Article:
Paint and tears: Northwest Syria commemorates 2023 earthquakes

An exhibition commemorating the disaster remembers heroes, losses and pain.

Salam al-Hamid, a graffiti artist, draws members of the Syrian Civil Defence rescuing a girl from rubble on a damaged wall in the town of Al-Malind in the Idlib countryside [Ali Haj Suleiman/Al Jazeera]By Ali Haj SuleimanPublished On 14 Feb 202414 Feb 2024

Jindires, northwest Syria – On the night of February 5, people across northwest Syria stayed up all night, till 4:30am, before they could close their eyes and sleep, reassured that the anniversary of last year’s earthquakes had passed without somehow triggering another devastating quake.

The caution was not based on a scientific warning but rather a fear that the disaster that killed and injured thousands of people and continues to displace tens of thousands more would somehow recur.

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From the north of Aleppo province to western and southern Idlib, the effects of the earthquakes are still visible in cracked buildings and camps filled with tents of the people who lost their homes amid war, poverty and declining humanitarian aid.

Only the rubble has been cleared from the streets.

Jindires, one year on

Early in the morning on February 6, people began to gather in a gallery on the outskirts of Jindires, one of the worst-hit areas, among them were many members of the White Helmets, otherwise known as Syria Civil Defence, who had worked tirelessly to rescue people from the earthquakes’ destruction.

Syria Civil Defence Director Raed al-Saleh speaks on the first anniversary of the earthquakes [Ali Haj Suleiman/Al Jazeera]

They were there to mark the first anniversary of the earthquakes with a public event and exhibition.

They spoke to the press about what the earthquakes did to an area whose infrastructure was already decimated by years of war and where a severe shortage of emergency equipment had hampered the emergency response.

“There was a lack of machinery, and there were no international teams or immediate aid to help us respond to the disaster,” White Helmets media official Hamid Qatini told Al Jazeera.

Even though they deployed all their available equipment, they still did not have enough to cover the widespread destruction, Qatini added. The long delay in getting any aid into northwest Syria caused even more hardship to an already traumatised population.

Images of loss

As soon as Fatima Hamoudi entered the exhibition, her tears began to flow. The 50-year-old woman lost her son, Muhammad, his wife and his daughter during the earthquakes. His five-year-old son, also named Muhammad, was the only survivor.

A painting depicts the suffering of the people of northern Syria due to the earthquakes [Ali Haj Suleiman/Al Jazeera]

“I knew that I had lost him as soon as I heard about the earthquake,” said Hamoudi, who had been in Turkey at the time and had talked to her son on the phone the previous evening.

As soon as she heard about the quake, she tried in vain to communicate with the family.

“He was under the rubble for a whole day,” Hamoudi said, noting that she was unable to say goodbye to him and that it took six months for her to return to Syria, where she lives today, to take care of her grandson.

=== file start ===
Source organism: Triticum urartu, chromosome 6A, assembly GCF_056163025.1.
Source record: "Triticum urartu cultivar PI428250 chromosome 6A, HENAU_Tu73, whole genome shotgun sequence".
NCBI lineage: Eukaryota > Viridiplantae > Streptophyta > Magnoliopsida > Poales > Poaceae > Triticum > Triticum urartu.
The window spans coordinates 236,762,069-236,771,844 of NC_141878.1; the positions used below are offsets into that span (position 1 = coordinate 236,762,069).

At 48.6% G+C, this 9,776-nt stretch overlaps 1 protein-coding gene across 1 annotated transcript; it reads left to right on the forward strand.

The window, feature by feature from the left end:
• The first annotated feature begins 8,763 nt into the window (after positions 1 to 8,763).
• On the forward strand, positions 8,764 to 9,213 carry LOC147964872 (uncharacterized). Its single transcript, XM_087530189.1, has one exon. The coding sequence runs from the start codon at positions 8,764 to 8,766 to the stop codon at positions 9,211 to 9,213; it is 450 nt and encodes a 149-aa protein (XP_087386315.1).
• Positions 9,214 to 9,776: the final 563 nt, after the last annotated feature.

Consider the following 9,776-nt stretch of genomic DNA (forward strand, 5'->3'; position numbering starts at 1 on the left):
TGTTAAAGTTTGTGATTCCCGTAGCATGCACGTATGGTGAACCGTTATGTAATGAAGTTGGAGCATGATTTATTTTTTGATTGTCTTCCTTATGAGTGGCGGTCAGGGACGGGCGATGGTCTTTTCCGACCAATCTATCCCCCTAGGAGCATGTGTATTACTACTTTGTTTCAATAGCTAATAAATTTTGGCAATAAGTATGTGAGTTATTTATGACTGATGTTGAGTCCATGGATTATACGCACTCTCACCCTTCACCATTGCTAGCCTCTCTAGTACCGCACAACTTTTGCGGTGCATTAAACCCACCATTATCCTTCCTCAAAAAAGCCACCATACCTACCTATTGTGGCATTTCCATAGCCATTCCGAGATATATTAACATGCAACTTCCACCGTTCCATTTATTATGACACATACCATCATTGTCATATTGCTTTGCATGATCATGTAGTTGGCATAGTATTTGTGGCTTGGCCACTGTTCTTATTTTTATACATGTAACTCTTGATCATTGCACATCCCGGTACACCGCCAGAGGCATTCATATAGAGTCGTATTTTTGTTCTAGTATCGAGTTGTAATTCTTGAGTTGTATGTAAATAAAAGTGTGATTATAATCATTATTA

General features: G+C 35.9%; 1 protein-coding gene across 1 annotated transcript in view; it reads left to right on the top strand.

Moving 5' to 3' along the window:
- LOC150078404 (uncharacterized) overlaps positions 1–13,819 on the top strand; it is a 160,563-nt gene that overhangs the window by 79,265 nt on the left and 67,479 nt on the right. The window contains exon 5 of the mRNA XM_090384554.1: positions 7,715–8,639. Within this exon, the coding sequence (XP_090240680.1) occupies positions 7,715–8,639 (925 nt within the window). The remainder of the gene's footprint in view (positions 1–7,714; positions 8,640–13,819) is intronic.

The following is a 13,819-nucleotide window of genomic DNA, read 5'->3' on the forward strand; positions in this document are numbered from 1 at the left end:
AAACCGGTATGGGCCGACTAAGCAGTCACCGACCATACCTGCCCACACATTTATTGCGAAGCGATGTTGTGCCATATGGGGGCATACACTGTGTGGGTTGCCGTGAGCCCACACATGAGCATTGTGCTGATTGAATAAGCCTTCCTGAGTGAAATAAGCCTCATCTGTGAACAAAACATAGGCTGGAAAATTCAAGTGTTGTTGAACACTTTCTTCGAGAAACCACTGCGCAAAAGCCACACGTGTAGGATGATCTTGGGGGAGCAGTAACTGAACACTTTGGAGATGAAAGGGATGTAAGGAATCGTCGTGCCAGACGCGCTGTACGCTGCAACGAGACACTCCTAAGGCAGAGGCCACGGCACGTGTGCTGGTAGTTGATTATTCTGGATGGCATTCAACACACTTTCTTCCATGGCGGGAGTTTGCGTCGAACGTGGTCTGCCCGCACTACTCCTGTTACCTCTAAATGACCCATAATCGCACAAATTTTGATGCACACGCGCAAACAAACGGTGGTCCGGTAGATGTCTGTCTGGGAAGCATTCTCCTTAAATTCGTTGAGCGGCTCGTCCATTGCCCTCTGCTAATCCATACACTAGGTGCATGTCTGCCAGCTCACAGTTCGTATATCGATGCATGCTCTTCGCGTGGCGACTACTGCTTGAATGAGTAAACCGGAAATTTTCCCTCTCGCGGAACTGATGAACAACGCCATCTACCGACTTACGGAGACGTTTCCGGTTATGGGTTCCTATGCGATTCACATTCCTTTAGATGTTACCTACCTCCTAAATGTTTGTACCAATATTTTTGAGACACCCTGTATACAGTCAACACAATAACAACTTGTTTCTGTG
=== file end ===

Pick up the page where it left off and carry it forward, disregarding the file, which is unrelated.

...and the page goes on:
Hamoudi toured the exhibition, looking sadly at the images of the destruction.

Next to paintings representing the work of the White Helmets stood the painter, Gulstan Bouzou, who said her paintings express gratitude.

“I tried to add hope in my drawings,” she said.

She had been in nearby Afrin city when the quakes hit, and over the past months, she has used her art to help those affected and has taught drawing and music to children orphaned in the disaster.

Visitors view a map and documents about the disaster during the exhibition [Ali Haj Suleiman/Al Jazeera]

“We’re still working on starting other educational projects during the coming months,” Bouzou said.

“I want to revive hope and tell survivors that overcoming disaster is possible.”

Murals on destroyed walls

About an hour’s drive away from Jindires, in Maland, west of Idlib, there are also artistic commemorations of what hit the region a year ago.

But here, the colours are splashed onto the damaged walls that remain standing, perhaps as a message of hope.

“The earthquake left a huge trauma,” graffiti artist Salam al-Hamed told Al Jazeera. “We haven’t forgotten what happened yet.”

Over the past few days, al-Hamed and her fellow painters in the Brush of Hope group visited several of the worst-affected cities and towns in the countryside of Idlib province.

They painted murals depicting the disaster and the White Helmets rescuing people trapped under the rubble.

A mural shows the White Helmets rescuing a girl from under the rubble after the 2023 quakes in northwestern Syria [Ali Haj Suleiman/Al Jazeera]

“Our drawings were related to the suffering and pain of people, especially those who were stuck under the rubble and were praying for life but were buried and dead while waiting for help,” al-Hamed said, referring to more than 4,500 people killed by the earthquakes.

“Other murals are about resilience, patience and loss.”

Destruction, death and damage are things the people of the northwest, the last area in Syria controlled by opposition forces, are accustomed to after 13 years of war and continuous bombing by government forces and their ally Russia.

But the earthquakes were nothing like any other disaster experienced in Syria’s modern history, leaving shock and fear so deep that it remains with them today.

Source: Al Jazeera